Betsy-Tacy and Leslie Knope, the Love Story of the A Student

Thank you DilDeewana for giving me permission to write about the Betsy-Tacy series! And thank you My Own Mind for putting together how Betsy and Leslie Knope have the same romance.

The Betsy-Tacy series is really unique for how it grows with the characters. The three volume novel structure that takes our heroine from a young girl to a married woman is normal. Or Harry Potter that goes from 11 to 18, less common but not unheard of. The Betsy-Tacy series goes from 5 to 25, a really REALLY long period. And the content of the books does as well, the first books are very simple straightforward stories of little girls going to the circus. And the last book is a complicated consideration of marriage, war, infertility, everything.

BETSY'S WEDDING: Lovelace, Maud Hart, Vera Neville: Books
In real life, Lovelace didn’t have a child until she was 39, 14 years after she married. There’s a tinge of sadness in this book as she and her new husband talk and dream about their baby who just isn’t coming somehow. But in my mind, I’ve decided that the fictional Betsy gets pregnant right after this book ends, she doesn’t have 14 years of heartbreak like the real life Lovelace.

What’s really special with this is that we get to see our heroine and her two best friends grow and change as the world pressures them. They are bright brave smart fun little girls. And then they get older and start to worry about how they look, and about boys, and about other things. The pressure of social expectation and adult worldly problems molds them and changes them, but the original personalities remain.

Betsy is our heroine, from a nice stable family with a big sister she idolizes, and a younger sister she babies. She likes to read, she likes to write, she likes to learn things and challenge herself and just be smart. Her best friend is Tacy, from a very large family, quiet and steady and unnoticed by most people. And their shared best friend is Tib, pretty blonde and perky and a little spoiled, only girl in a family of boys. We see all three of them as little girls when life is easy, Betsy can read books all the time and love school, Tacy can spend most of her time at home or with a few close friends, and Tib can laugh and talk to strangers. And then they grow up, and suddenly that behavior isn’t okay any more. Tacy has to pretend to like parties and dances, Tib has to tone herself down, and Betsy can’t be “smart” any more.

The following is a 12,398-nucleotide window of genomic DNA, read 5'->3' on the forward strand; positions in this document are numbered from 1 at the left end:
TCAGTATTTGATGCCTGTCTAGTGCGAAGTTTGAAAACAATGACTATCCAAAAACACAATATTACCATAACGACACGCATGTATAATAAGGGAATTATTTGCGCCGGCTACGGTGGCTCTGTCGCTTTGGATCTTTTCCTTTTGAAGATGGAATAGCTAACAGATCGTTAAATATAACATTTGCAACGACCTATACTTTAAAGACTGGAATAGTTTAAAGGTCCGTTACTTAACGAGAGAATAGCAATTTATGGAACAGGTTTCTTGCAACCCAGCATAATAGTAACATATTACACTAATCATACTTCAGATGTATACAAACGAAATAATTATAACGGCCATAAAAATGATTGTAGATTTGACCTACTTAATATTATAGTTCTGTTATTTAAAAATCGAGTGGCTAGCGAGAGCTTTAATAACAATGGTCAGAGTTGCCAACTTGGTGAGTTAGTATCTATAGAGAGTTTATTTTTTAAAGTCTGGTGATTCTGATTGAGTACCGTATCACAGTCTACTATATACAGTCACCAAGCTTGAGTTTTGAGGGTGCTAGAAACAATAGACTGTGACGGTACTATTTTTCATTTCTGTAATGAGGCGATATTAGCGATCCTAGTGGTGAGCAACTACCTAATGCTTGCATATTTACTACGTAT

Almost Betsy-Tacy and Tib Dolls — BooksTogether
Tib with fluffy blonde hair, Tacy with old-fashioned long curls, and Betsy with straight plain braids jumping around and having fun. And then they hit high school and Betsy has to curl her hair and Tacy is pressured to cut her long braids, and everyone judges Tib for flying around with blonde hair.

This is growing up for women, going from the freedom of childhood to the restrictions of expectations as an adult. The high school years are growing pains as you figure out what the world is going to make you give up and what you will be allowed to keep. In this series, the radical ending is that the three little girls grow up, lose their way, and then firmly come back to themselves. Tib graduates and goes to work. A working woman in the 1910s is remarkable, and a working woman who dates widely, dresses pretty, and flirts outrageously is revolutionary. But she was a fearless little girl so she is a fearless young woman. Tacy graduates and almost immediately marries an older man and becomes a wife and mother. She didn’t have to change for him, she didn’t have to cut her hair or dress and act modern, she found someone who loved her just as she was and she got married at 18 and had the life she wanted. And then there’s Betsy. After pretending to be dumb and pretty off and on through high school, she set that aside and went to college and planned a career as a writer, even though it wasn’t the “girly” thing to do.